A watchdog timer is a computer hardware or software timer that triggers a system reset, a fail-safe, or other corrective action if the main program, due to some fault condition. The intention is to reset the system back from the unresponsive state into normal operation. The most common use of watchdog timers is in embedded systems, where this specialized timer is often a built-in unit of a microcontroller.
Watchdog timers are used as a trigger fail-safe control system to move into a safety state, such as turning off motors, preventing high-voltage electrical short-circuits, and other dangerous subsystems until the fault is cleared or resolved. These timers improve system reliability. The watchdog timer is a chip external to the processor. However, it could also be included within the same chip as the CPU; this is done in many micro-controllers. In either case, the watchdog timer is tied directly to the processor's reset signal. Expansion card based watchdog timers exist and can be fitted to computers without an on-board watchdog.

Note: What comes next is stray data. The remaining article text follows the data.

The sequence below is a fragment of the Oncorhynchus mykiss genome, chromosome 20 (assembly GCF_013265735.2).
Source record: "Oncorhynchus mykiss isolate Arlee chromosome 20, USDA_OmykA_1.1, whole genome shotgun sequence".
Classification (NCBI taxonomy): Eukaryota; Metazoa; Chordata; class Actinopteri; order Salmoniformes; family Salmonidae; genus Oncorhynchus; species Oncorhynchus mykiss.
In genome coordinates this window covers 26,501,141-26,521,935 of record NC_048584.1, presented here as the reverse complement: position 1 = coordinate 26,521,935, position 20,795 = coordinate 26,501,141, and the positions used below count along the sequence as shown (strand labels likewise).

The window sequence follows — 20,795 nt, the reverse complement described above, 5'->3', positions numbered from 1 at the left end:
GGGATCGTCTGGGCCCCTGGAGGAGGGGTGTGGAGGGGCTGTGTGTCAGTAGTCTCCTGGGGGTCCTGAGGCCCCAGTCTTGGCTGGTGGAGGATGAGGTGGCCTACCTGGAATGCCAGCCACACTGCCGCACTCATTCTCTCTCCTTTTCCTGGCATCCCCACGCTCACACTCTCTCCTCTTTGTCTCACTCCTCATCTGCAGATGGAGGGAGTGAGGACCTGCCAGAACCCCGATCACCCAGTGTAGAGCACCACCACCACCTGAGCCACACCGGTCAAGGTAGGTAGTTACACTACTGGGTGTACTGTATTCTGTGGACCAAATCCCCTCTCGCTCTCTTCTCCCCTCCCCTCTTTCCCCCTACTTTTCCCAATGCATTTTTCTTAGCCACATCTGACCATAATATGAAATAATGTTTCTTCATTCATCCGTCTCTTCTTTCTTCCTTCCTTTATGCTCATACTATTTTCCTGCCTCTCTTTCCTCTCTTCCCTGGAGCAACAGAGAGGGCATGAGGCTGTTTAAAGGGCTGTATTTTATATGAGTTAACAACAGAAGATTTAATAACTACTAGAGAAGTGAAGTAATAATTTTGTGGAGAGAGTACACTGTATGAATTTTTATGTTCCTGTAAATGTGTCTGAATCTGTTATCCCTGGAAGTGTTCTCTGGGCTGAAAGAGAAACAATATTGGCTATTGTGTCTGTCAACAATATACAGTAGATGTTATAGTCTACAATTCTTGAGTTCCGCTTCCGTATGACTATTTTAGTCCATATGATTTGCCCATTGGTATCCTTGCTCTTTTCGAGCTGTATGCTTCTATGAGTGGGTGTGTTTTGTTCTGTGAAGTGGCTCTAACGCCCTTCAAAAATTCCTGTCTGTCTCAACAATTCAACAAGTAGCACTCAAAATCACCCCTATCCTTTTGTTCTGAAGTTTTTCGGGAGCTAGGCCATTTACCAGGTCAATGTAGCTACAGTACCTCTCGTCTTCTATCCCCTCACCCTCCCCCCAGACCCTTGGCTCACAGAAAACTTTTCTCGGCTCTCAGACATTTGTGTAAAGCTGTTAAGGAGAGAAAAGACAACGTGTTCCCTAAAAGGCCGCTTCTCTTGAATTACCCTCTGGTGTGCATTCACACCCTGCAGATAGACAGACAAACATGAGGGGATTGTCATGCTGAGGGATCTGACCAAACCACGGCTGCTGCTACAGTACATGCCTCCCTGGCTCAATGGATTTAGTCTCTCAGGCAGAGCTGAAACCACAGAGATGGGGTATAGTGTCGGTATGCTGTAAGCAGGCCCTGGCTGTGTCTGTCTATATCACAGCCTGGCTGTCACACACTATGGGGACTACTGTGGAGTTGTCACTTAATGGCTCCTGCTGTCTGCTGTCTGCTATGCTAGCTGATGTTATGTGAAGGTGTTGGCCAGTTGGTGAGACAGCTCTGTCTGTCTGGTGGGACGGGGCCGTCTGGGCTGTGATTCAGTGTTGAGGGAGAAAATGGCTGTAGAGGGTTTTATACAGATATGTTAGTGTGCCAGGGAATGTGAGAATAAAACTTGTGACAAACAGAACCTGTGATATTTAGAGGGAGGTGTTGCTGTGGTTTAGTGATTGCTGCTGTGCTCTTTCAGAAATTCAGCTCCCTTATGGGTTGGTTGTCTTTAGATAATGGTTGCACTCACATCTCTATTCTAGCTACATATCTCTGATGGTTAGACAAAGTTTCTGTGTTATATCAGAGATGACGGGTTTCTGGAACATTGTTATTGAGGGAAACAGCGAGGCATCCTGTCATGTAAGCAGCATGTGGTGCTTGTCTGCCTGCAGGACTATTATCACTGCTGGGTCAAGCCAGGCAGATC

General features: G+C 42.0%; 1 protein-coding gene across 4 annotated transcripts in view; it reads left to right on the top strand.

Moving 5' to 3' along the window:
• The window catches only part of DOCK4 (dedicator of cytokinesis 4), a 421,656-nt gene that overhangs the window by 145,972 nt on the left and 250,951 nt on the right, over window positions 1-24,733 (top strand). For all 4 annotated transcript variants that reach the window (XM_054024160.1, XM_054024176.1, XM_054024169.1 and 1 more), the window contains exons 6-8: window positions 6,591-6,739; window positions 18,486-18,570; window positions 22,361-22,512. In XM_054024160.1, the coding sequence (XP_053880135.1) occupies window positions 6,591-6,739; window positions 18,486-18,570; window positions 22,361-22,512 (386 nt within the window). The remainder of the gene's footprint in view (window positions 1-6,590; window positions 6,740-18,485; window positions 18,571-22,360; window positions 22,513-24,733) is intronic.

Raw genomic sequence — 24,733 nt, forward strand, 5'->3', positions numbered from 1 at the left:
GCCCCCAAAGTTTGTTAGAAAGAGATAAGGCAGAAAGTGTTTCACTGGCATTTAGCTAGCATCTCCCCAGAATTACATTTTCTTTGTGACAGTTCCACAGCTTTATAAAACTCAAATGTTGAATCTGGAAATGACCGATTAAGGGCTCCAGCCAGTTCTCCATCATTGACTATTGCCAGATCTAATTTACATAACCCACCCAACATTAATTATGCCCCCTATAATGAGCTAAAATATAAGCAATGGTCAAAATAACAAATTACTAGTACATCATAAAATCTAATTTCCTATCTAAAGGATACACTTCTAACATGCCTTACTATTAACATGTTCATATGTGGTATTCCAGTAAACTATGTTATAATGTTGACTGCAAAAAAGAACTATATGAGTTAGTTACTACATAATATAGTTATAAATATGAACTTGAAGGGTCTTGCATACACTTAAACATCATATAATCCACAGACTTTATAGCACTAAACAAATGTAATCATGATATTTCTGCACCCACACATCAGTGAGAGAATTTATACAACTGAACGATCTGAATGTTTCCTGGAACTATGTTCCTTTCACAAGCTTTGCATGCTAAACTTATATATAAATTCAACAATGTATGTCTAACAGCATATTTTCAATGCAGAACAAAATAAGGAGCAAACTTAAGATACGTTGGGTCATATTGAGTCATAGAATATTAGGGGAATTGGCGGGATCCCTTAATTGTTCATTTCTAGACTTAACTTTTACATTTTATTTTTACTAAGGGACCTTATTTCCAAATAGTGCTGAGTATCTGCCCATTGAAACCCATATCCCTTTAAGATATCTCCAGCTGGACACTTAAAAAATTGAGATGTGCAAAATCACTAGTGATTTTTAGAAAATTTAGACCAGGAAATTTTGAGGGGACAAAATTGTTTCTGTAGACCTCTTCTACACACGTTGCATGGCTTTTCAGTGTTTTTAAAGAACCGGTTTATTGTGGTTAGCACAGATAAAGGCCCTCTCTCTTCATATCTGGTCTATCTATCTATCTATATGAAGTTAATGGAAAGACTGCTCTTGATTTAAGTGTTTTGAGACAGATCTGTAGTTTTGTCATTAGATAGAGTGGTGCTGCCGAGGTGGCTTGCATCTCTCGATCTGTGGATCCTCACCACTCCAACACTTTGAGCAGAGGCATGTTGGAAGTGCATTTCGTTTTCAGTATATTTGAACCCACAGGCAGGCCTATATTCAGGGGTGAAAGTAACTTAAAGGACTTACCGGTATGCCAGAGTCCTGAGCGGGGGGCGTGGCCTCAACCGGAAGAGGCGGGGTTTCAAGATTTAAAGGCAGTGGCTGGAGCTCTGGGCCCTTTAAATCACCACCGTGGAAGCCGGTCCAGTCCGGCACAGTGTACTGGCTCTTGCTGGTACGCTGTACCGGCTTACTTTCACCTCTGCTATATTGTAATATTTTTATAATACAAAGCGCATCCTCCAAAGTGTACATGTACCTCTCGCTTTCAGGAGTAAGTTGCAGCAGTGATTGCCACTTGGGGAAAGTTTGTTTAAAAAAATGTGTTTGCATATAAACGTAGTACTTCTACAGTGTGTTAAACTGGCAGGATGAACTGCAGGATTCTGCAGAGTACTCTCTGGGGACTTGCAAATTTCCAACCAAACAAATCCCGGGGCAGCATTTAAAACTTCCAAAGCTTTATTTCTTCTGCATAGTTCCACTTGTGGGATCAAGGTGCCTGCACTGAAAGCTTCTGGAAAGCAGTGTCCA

These timers increases safety and reliability by monitoring for and alerting the system of software code execution errors. Within an AED, a watchdog (MAX6814 4 pin timer) input detects a transitional edge, the internal watchdog timer clears and restarts, then begins counting again. If the watchdog timer exceeds the watchdog timeout period (1.6s typ), the active-low, push-pull watchdog output asserts for the watchdog pulse period (140ms min) to alert the system of the fault. Another example, is AED shutting down during its self-test when it checks its internal Joules discharge and its processor detects the device is no within tolerance thus disabling the device as "out of service".